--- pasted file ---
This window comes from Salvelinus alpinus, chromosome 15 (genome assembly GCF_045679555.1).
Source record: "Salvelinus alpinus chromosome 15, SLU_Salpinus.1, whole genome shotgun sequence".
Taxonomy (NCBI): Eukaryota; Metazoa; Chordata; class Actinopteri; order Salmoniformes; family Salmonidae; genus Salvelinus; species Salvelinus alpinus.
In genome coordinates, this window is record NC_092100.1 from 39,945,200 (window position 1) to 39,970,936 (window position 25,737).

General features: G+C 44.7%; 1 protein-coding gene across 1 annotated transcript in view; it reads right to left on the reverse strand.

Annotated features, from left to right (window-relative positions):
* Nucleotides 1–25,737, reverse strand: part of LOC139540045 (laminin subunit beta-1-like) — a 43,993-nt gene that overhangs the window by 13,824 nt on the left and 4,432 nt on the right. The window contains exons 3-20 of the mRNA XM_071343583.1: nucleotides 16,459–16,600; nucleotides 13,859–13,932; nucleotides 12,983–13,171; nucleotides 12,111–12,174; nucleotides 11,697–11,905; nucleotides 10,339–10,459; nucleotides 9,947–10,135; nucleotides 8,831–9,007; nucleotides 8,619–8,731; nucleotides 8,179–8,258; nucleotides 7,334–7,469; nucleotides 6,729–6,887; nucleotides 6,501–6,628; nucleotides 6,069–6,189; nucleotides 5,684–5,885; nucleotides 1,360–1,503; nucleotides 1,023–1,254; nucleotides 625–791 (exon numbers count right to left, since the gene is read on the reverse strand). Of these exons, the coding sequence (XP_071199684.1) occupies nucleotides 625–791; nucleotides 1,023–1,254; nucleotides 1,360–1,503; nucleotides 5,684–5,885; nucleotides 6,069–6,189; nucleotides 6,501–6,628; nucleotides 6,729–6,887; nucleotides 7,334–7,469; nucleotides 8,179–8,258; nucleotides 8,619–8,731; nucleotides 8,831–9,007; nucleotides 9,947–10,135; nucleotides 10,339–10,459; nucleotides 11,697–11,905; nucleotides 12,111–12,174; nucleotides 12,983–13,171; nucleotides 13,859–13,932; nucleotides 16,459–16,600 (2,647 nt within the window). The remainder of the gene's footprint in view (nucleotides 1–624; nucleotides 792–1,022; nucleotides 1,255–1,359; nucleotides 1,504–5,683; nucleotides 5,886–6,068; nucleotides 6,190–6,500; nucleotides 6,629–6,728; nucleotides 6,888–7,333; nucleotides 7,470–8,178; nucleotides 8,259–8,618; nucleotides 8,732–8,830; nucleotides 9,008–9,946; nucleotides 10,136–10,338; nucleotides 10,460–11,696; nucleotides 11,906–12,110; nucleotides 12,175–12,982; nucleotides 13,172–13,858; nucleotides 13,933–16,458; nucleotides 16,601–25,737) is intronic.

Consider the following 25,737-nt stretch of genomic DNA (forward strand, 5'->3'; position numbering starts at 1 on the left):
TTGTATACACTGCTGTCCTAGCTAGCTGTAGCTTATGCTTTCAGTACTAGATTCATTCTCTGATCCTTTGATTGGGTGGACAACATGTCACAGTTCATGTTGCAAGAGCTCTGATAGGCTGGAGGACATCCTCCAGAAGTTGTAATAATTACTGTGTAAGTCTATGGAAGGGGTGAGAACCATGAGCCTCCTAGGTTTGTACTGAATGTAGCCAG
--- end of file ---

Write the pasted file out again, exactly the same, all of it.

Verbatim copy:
This window comes from Salvelinus alpinus, chromosome 15 (genome assembly GCF_045679555.1).
Source record: "Salvelinus alpinus chromosome 15, SLU_Salpinus.1, whole genome shotgun sequence".
Taxonomy (NCBI): Eukaryota; Metazoa; Chordata; class Actinopteri; order Salmoniformes; family Salmonidae; genus Salvelinus; species Salvelinus alpinus.
In genome coordinates, this window is record NC_092100.1 from 39,945,200 (window position 1) to 39,970,936 (window position 25,737).

General features: G+C 44.7%; 1 protein-coding gene across 1 annotated transcript in view; it reads right to left on the reverse strand.

Annotated features, from left to right (window-relative positions):
* Nucleotides 1–25,737, reverse strand: part of LOC139540045 (laminin subunit beta-1-like) — a 43,993-nt gene that overhangs the window by 13,824 nt on the left and 4,432 nt on the right. The window contains exons 3-20 of the mRNA XM_071343583.1: nucleotides 16,459–16,600; nucleotides 13,859–13,932; nucleotides 12,983–13,171; nucleotides 12,111–12,174; nucleotides 11,697–11,905; nucleotides 10,339–10,459; nucleotides 9,947–10,135; nucleotides 8,831–9,007; nucleotides 8,619–8,731; nucleotides 8,179–8,258; nucleotides 7,334–7,469; nucleotides 6,729–6,887; nucleotides 6,501–6,628; nucleotides 6,069–6,189; nucleotides 5,684–5,885; nucleotides 1,360–1,503; nucleotides 1,023–1,254; nucleotides 625–791 (exon numbers count right to left, since the gene is read on the reverse strand). Of these exons, the coding sequence (XP_071199684.1) occupies nucleotides 625–791; nucleotides 1,023–1,254; nucleotides 1,360–1,503; nucleotides 5,684–5,885; nucleotides 6,069–6,189; nucleotides 6,501–6,628; nucleotides 6,729–6,887; nucleotides 7,334–7,469; nucleotides 8,179–8,258; nucleotides 8,619–8,731; nucleotides 8,831–9,007; nucleotides 9,947–10,135; nucleotides 10,339–10,459; nucleotides 11,697–11,905; nucleotides 12,111–12,174; nucleotides 12,983–13,171; nucleotides 13,859–13,932; nucleotides 16,459–16,600 (2,647 nt within the window). The remainder of the gene's footprint in view (nucleotides 1–624; nucleotides 792–1,022; nucleotides 1,255–1,359; nucleotides 1,504–5,683; nucleotides 5,886–6,068; nucleotides 6,190–6,500; nucleotides 6,629–6,728; nucleotides 6,888–7,333; nucleotides 7,470–8,178; nucleotides 8,259–8,618; nucleotides 8,732–8,830; nucleotides 9,008–9,946; nucleotides 10,136–10,338; nucleotides 10,460–11,696; nucleotides 11,906–12,110; nucleotides 12,175–12,982; nucleotides 13,172–13,858; nucleotides 13,933–16,458; nucleotides 16,601–25,737) is intronic.

Consider the following 25,737-nt stretch of genomic DNA (forward strand, 5'->3'; position numbering starts at 1 on the left):
TTGTATACACTGCTGTCCTAGCTAGCTGTAGCTTATGCTTTCAGTACTAGATTCATTCTCTGATCCTTTGATTGGGTGGACAACATGTCACAGTTCATGTTGCAAGAGCTCTGATAGGCTGGAGGACATCCTCCAGAAGTTGTAATAATTACTGTGTAAGTCTATGGAAGGGGTGAGAACCATGAGCCTCCTAGGTTTGTACTGAATGTAGCCAG